Klassen tells municipalities to put helping out with mass vaccination on their radars

·4 min read

HURON-PERTH – With new 50 cases of COVID-19 confirmed over the weekend, the total for the region has reached 755.

“Over the entire holiday period the case count was very high with new peaks being reached both on Christmas Day… and New Year’s Day,” said Dr. Miriam Klassen, Huron-Perth medical officer of health, during her media briefing on Jan. 4.

Currently, there are 106 active cases with two people in hospital due to COVID-19 in Huron-Perth. There have now been 22 deaths in the region.

The outbreak at Listowel Memorial Hospital was declared over on Dec. 31.

Long-term care and retirement homes in outbreak include Livingstone Manor in Listowel with two residents and one staff member positive, Braemar Retirement Centre in North Huron with two staff members positive, Exeter Villa in Huron South with 17 residents and seven staff positive and Hillside Manor in Perth East with one staff member positive.

“I’m pleased to share that the outbreak at Cedarcroft Retirement Place has been declared over,” said Klassen. “That also happened on Dec. 31. Unfortunately, as we all know many residents, families and staff suffered through a very heart-wrenching time during which the outbreak caused much illness and many deaths.”

Klassen commented on COVID fatigue.

“It’s been a long time where we’ve all been asked to follow pandemic response measures and we know that it’s hard for people to keep going,” she said. “We know that many people have been through a lot and we don’t underestimate the reality of burnout and fatigue. We also don’t want this to cost our region all the hard work we’ve accomplished in 2020. We do want to get to that light at the end of the tunnel.”

She reminded residents that the Public Health measures which have been recommended are helping to break chains of transmission and stop the spread of the infection.

“You do make a difference by keeping to your household, keeping physical distance from anyone not in your household, wearing a face covering, washing your hands frequently and staying home when you are ill,” said Klassen.

Long-term care and retirement home staff are continuing to receive the Pfizer vaccine through the London Health Sciences Centre in partnership with Middlesex London Public Health Unit, Southwestern Public Health and Huron Perth Public Health (HPPH) as part of phase one of the vaccine distribution plan.

Planning continues for vaccinations within Huron-Perth and when that is ready to go, Klassen said the next population to be vaccinated will be residents of long-term care and retirement homes.

Klassen said the good news about the vaccine is that within two weeks after the first dose there is a fair amount of immunity.

“We don’t know how long that will last,” she said. “You have to have the second dose as well but the immunity starts to be significant around two weeks after the first dose so the sooner we can get going the better.”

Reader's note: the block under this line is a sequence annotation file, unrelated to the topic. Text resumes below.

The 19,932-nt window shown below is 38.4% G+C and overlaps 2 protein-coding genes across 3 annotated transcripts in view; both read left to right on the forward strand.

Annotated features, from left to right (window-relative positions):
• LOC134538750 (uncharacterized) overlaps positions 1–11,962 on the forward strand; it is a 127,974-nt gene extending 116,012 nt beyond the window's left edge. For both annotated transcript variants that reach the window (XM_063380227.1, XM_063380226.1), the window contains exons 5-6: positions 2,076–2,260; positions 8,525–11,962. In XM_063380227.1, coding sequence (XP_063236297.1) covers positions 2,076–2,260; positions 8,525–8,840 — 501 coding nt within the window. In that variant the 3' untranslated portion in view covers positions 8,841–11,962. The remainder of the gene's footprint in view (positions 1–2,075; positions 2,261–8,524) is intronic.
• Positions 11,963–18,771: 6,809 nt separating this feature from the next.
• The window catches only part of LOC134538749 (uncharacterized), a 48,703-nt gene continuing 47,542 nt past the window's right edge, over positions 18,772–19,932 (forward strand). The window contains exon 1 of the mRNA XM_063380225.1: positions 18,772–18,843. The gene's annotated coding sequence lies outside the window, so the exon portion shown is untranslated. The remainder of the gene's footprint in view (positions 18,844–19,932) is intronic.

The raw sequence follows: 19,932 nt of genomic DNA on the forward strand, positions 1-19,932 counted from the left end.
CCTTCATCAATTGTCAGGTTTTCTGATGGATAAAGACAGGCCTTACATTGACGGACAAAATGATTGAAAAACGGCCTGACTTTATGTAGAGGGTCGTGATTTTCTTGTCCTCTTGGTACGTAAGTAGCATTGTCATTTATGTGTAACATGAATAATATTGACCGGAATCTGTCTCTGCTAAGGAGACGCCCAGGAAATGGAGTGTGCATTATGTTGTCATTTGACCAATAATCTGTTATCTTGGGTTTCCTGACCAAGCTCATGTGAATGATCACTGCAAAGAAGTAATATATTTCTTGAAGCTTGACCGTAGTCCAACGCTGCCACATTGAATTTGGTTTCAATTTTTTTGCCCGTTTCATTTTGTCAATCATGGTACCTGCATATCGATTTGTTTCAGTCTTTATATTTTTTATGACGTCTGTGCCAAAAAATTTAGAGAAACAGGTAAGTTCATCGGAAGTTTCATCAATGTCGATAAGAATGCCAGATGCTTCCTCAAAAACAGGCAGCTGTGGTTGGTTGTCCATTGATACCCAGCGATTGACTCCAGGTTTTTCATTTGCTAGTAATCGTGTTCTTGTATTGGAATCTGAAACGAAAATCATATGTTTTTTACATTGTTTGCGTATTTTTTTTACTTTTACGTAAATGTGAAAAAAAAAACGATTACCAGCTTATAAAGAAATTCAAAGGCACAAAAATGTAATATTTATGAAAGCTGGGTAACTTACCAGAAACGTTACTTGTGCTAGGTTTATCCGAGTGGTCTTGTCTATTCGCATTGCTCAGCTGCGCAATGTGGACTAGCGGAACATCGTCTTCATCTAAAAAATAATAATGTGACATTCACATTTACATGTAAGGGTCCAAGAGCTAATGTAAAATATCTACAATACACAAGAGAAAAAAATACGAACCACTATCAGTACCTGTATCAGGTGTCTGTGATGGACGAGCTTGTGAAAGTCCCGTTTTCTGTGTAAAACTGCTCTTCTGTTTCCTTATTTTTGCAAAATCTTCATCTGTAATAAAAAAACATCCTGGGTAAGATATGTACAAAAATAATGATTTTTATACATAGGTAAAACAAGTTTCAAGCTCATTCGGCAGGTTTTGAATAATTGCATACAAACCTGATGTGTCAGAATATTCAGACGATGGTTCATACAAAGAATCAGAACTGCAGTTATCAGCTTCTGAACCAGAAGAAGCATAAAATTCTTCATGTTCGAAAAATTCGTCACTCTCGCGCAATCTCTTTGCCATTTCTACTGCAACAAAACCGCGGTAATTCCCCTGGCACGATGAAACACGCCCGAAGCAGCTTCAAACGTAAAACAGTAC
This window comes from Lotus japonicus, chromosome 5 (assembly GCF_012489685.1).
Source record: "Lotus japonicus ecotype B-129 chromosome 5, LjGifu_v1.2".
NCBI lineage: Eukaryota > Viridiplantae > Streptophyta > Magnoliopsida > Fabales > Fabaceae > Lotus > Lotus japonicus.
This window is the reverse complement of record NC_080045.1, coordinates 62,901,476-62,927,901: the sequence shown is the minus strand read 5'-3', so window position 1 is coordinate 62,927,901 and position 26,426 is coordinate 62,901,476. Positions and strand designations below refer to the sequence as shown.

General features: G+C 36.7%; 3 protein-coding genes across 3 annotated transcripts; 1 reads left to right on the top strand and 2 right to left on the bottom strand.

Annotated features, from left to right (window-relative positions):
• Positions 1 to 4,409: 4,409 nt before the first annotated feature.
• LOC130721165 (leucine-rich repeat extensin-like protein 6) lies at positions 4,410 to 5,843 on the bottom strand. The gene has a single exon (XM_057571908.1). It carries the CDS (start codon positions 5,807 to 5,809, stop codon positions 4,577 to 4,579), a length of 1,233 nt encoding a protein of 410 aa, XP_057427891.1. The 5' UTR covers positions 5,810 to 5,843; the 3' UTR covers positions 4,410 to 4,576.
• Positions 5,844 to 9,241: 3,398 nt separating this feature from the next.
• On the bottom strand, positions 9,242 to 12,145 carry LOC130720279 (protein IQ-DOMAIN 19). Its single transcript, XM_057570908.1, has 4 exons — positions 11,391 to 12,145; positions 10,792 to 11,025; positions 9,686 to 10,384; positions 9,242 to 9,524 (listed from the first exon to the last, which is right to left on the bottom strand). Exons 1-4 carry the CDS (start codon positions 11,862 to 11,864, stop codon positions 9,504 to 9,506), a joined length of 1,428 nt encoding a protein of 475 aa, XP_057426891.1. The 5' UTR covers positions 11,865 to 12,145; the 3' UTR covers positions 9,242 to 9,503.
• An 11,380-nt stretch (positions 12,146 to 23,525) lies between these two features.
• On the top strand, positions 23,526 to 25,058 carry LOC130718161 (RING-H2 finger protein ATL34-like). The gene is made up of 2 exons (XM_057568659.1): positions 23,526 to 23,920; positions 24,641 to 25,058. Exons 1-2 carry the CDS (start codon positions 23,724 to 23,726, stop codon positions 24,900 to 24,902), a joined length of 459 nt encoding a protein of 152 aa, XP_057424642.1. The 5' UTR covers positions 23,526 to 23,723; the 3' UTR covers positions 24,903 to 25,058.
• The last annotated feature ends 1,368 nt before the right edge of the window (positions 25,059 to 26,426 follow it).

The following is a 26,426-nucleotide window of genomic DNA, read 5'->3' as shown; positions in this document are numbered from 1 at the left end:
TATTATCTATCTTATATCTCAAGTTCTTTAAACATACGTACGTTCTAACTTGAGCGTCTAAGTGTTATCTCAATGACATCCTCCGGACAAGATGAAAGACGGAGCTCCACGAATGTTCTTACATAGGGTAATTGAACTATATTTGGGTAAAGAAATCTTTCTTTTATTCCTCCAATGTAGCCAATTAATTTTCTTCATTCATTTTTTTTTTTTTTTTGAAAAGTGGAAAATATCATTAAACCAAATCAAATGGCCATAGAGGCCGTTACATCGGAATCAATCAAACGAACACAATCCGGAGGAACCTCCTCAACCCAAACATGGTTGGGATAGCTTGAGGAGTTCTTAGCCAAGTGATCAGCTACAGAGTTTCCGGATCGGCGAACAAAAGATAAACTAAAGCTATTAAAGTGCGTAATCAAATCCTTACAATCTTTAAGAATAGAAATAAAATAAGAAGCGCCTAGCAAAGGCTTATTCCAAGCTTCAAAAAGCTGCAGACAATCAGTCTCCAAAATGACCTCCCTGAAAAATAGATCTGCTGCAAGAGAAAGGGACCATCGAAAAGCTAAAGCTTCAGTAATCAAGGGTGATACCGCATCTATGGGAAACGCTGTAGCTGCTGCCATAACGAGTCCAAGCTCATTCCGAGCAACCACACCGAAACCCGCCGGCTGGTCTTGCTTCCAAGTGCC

She said following two invitations for 15 per cent of staff in long-term care homes the invitation has been expanded to all staff members and local hospital staff has started to get vaccinated too, especially at hospitals which were in outbreak.

Glen McNeil, warden of Huron County, invited Klassen to reach out for any assistance Huron County can give to HPPH.

“Thank you very much – I’ll just put it on your radar right now,” said Klassen. “When it comes time to have mass vaccination clinics, if I were a betting person I’d bet we’ll be reaching out to municipalities to look for space and possibly just help – crowd control and that kind of thing – so we’ll let you know. We’re looking forward to getting the vaccine so that we can start putting it into arms as quickly as possible.”

Klassen said she hates to speculate about an extension of the current lockdown.

“Certainly if the case counts don’t improve significantly I would see that as a reasonable decision,” she said. “My concern is that we really didn’t put the strict measures into place until Dec. 26 and typically it takes two or three weeks for that to work so it wouldn’t surprise me if things continued at this pace or got worse before they started to get better. Having said that I know we were sharing messaging about people taking those measures before lockdown starting and I know I see that many people are doing their utmost to follow those measures so hopefully we’ll see positive impacts from that.”

When asked for her opinion on politicians who have been travelling overseas during the holiday break, Klassen said she sees most Ontarians following Public Health advice and that is what she is focusing on.

“I do think that all leaders need to not just talk the talk but walk the talk,” she said.

She closed the briefing by saying everyone will have the opportunity to be vaccinated in 2021.

“It’s important that all of us behave at all times like everyone is a potential source of the COVID-19 infection,” said Klassen.

Colin Burrowes, Local Journalism Initiative Reporter, Listowel Banner